I tried 3 different tension settings, and of course all machines will vary so you'll need to experiment to see what works best for you. The set of pin tucks at the higher 6.0 tension brought the fabric in more and created more height in the tuck, but when I went really high to 7.5 it actually bunched up too much and caused puckers so dropping it back to 6.0 gave the best result for me. In contrast, leaving it at the regular 4.0 tension made them pretty flat and it was hard to exactly follow the previous tuck so those came out a little uneven.
Use some scraps of fabric and be prepared to try out different settings to see which gives you the neatest finish and the best dimension without over-puckering.
How to sew with the pintuck foot
Starting out with a nice straight line is going to be key to making all the other lines straight too. Use your favorite marking tool and draw your starting line. It will need to be on the right side of your fabric so you can follow it, so make sure it's a marker that will wash out/erase with heat/water etc. You can add your pin tucks in either direction so it's up to you if you start your first tuck in the center or at one edge.
TIP – creating pin tucks will pull in and shrink up your fabric. Therefore give yourself plenty of space and create your pin tucks before cutting your fabric to size for your garment or project.
Add and thread your twin needle and snap on your pintuck foot. Best to test your tension on a scrap of fabric first to make sure you get the size of tuck you are looking for. When you are ready to go, simply drop the foot and follow the line you created, keeping it centered though the middle of the foot and between the needles. Ta dah – magic, one beautiful pin tuck completed.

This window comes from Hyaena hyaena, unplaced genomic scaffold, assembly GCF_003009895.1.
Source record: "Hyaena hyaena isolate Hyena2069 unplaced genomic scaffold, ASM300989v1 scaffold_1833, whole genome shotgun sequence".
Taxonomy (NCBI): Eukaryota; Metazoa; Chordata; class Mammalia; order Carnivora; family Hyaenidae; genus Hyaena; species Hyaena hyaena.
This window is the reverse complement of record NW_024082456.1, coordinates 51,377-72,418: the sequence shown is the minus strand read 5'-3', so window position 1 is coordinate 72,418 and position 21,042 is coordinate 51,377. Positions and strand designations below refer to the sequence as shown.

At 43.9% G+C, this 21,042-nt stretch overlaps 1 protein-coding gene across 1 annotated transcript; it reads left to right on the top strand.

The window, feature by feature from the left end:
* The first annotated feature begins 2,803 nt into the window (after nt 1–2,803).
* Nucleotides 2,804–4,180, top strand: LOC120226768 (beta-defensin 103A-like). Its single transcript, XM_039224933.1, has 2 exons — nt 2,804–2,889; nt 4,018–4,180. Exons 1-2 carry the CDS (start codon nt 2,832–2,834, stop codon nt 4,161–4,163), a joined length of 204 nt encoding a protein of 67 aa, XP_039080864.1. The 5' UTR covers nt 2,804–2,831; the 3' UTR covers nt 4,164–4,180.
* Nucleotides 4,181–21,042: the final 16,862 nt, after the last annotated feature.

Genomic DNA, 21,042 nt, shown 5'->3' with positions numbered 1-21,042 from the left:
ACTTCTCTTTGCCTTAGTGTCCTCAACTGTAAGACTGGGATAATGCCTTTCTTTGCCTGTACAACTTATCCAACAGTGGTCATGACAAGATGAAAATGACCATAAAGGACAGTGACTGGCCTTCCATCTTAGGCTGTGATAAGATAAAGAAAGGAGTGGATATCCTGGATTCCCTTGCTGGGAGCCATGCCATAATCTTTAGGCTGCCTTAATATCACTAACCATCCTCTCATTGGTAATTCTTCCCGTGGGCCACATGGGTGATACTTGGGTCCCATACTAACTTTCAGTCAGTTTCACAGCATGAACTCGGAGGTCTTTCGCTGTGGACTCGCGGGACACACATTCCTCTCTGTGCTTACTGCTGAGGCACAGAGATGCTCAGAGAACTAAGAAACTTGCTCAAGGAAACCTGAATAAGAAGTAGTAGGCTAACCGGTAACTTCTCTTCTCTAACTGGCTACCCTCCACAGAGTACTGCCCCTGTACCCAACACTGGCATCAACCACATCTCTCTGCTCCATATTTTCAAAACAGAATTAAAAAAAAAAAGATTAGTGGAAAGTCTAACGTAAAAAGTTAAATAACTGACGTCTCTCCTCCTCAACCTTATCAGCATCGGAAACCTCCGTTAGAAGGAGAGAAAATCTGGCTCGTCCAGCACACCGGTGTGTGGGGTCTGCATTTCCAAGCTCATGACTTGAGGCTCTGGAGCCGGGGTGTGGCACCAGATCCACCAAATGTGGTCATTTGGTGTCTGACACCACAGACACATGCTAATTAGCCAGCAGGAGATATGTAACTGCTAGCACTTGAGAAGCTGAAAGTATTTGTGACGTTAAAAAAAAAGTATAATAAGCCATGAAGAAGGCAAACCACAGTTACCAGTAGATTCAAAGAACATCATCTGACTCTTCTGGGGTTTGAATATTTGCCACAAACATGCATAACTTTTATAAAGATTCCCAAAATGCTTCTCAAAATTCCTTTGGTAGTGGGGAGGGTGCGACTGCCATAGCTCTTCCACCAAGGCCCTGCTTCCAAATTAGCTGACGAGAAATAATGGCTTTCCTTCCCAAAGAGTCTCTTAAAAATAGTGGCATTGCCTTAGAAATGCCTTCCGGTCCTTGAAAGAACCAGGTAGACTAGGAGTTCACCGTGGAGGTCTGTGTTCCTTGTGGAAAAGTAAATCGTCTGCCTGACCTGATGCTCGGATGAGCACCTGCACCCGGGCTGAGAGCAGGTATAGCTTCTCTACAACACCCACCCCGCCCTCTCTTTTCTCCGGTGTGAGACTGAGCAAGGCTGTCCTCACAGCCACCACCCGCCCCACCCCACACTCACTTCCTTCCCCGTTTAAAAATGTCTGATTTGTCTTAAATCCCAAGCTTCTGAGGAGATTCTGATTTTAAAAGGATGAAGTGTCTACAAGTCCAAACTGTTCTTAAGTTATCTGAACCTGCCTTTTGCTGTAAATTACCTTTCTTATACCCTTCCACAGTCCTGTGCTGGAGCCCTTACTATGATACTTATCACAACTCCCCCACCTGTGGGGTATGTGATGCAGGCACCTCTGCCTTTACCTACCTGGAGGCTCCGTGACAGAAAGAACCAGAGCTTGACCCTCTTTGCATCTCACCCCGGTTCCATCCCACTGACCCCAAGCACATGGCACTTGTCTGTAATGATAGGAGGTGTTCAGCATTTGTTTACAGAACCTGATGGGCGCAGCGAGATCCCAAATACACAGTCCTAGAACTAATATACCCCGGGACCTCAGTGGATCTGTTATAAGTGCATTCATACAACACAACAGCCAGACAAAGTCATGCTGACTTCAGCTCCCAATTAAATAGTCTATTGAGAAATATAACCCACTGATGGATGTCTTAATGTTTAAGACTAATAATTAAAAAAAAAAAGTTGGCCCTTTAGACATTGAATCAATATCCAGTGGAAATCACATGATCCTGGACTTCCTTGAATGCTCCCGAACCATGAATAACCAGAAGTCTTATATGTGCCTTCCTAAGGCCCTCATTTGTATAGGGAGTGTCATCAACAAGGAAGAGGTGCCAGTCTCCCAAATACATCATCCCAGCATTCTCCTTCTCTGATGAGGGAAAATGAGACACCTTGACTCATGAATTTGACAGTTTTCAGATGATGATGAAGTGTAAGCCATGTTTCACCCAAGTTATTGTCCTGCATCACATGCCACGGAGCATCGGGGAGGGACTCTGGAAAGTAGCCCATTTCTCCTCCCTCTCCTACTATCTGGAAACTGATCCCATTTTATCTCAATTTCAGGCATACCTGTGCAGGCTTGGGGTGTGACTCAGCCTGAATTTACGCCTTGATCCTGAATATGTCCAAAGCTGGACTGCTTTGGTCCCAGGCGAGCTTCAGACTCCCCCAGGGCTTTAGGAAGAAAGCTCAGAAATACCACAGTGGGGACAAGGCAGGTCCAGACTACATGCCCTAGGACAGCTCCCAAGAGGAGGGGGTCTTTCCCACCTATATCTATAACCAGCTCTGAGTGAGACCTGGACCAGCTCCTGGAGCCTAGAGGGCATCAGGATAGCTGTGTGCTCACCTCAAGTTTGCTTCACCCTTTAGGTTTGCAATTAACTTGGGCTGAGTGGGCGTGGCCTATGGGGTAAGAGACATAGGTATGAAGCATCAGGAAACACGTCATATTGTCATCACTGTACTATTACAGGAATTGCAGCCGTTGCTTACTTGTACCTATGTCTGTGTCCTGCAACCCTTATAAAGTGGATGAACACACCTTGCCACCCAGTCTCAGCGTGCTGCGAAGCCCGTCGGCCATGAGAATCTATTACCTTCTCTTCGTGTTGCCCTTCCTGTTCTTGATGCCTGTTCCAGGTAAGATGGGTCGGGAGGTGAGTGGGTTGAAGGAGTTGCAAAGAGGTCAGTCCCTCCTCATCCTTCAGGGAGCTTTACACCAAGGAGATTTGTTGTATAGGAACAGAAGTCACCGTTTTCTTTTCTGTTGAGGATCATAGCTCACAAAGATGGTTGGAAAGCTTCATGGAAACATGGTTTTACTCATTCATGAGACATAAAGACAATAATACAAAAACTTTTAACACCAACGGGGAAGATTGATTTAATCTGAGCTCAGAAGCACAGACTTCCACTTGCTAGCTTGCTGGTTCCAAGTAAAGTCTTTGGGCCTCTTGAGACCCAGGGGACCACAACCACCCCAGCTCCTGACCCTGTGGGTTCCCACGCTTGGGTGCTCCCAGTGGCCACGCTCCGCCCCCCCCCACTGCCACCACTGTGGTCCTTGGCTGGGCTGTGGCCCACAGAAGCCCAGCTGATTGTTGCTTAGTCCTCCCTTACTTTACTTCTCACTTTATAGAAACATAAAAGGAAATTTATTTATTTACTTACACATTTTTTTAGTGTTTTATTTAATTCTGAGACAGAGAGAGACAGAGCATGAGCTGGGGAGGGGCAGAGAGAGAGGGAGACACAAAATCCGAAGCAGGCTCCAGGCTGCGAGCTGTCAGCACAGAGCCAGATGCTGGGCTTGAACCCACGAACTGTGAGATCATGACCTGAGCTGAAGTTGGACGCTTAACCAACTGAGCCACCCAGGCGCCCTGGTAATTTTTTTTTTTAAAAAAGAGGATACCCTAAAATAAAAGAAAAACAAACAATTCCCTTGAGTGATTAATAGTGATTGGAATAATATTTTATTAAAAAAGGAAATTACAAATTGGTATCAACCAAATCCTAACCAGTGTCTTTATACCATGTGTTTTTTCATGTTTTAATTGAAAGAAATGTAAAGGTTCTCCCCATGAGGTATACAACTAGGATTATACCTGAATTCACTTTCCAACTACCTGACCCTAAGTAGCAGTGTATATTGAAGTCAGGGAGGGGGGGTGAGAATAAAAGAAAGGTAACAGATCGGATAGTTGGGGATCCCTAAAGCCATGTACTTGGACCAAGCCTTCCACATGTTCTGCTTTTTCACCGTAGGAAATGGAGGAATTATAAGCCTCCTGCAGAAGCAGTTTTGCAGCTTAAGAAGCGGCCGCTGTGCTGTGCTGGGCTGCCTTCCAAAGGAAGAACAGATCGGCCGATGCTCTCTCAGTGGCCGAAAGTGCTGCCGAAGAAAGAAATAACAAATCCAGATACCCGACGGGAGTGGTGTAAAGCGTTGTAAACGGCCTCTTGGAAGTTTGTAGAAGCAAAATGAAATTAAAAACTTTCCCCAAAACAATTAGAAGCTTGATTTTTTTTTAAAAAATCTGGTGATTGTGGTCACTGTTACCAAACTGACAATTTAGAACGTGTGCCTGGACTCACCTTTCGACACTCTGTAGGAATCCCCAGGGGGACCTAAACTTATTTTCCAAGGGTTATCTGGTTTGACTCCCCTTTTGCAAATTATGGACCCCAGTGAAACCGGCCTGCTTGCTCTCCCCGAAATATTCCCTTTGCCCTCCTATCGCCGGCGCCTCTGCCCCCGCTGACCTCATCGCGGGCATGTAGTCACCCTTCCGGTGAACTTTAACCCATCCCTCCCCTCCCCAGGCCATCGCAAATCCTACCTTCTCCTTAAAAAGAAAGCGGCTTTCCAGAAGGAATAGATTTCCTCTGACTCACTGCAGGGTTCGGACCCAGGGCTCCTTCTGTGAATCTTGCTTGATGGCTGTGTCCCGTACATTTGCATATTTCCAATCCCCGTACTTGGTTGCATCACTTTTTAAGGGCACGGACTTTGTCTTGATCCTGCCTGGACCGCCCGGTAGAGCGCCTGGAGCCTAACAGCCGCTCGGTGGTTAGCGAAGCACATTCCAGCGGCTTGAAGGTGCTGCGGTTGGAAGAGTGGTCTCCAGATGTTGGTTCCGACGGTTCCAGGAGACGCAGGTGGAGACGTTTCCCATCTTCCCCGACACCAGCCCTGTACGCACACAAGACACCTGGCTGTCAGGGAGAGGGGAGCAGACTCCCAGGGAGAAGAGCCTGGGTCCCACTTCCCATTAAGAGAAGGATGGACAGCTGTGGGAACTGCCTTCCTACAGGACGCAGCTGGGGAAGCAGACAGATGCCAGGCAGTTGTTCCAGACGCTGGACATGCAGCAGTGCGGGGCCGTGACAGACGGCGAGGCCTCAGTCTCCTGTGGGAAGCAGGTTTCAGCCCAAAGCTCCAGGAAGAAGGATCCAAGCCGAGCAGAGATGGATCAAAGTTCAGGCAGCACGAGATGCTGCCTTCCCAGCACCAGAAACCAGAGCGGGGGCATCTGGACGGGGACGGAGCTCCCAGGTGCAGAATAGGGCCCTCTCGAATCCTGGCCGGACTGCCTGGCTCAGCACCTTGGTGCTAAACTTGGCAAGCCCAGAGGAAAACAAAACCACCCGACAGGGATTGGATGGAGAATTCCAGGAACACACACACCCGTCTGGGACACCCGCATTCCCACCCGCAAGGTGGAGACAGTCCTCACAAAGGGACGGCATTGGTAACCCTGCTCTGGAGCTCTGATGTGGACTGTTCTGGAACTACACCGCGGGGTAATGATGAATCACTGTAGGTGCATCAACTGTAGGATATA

Now decide on your spacing. You can have your pin tucks spaced right next to each other or you can use the grooves in the bottom of the foot to space them further apart. If you want them closely spaced, then move your fabric over just slightly, left or right, until the tuck you just sewed is now directly in line with the next groove. Follow that line as you sew the next tuck, keeping the groove in the foot nicely following along that pin tuck and there you have it – beautifully even pin tucks.
Follow that line as you sew the next tuck, keeping the groove in the foot nicely following along that pin tuck and there you have it – beautifully even pin tucks.
Just keep repeating these steps, moving across the fabric, following the previous tuck, and sewing a new one, until you have the number that you want. For some reason, as in nature, an odd number of tucks always seems to be a little more balanced so go for 3, 5, 7 or 9 for best results.
If you want them spread further apart, then the process is exactly the same but instead of following the closest groove, skip one or two and keep the original tuck in that further groove – your next tucks are now further apart and you can leave them like that or go for the heirloom look with the embroidery in the channels.
In this example, I've made a very pretty but subtle decoration by spacing the pin tucks widely and then adding a line of decorative stitching down the center. You can still use your pin tucks foot at this stage to make sure your decorative stitching is running directly down the center, or switch to your regular foot.
Pin tucks have always been a more traditional and subtle way to add shaping, definition, and decoration to your projects. They are usually sewn as in these examples with a thread in a similar color to the underlying fabrics. For more definition or perhaps a more modern look, consider using contrasting threads, and maybe even a line of decorative beadwork on sequins to break up the tucks.
Bonus Tip – lost your zipper foot or invisible zipper foot? You could always use your pintuck foot in it's place!
Many readers have asked where they can get a good pintuck presser foot without buying a whole set. This one should work on most machines and is quite reasonably priced.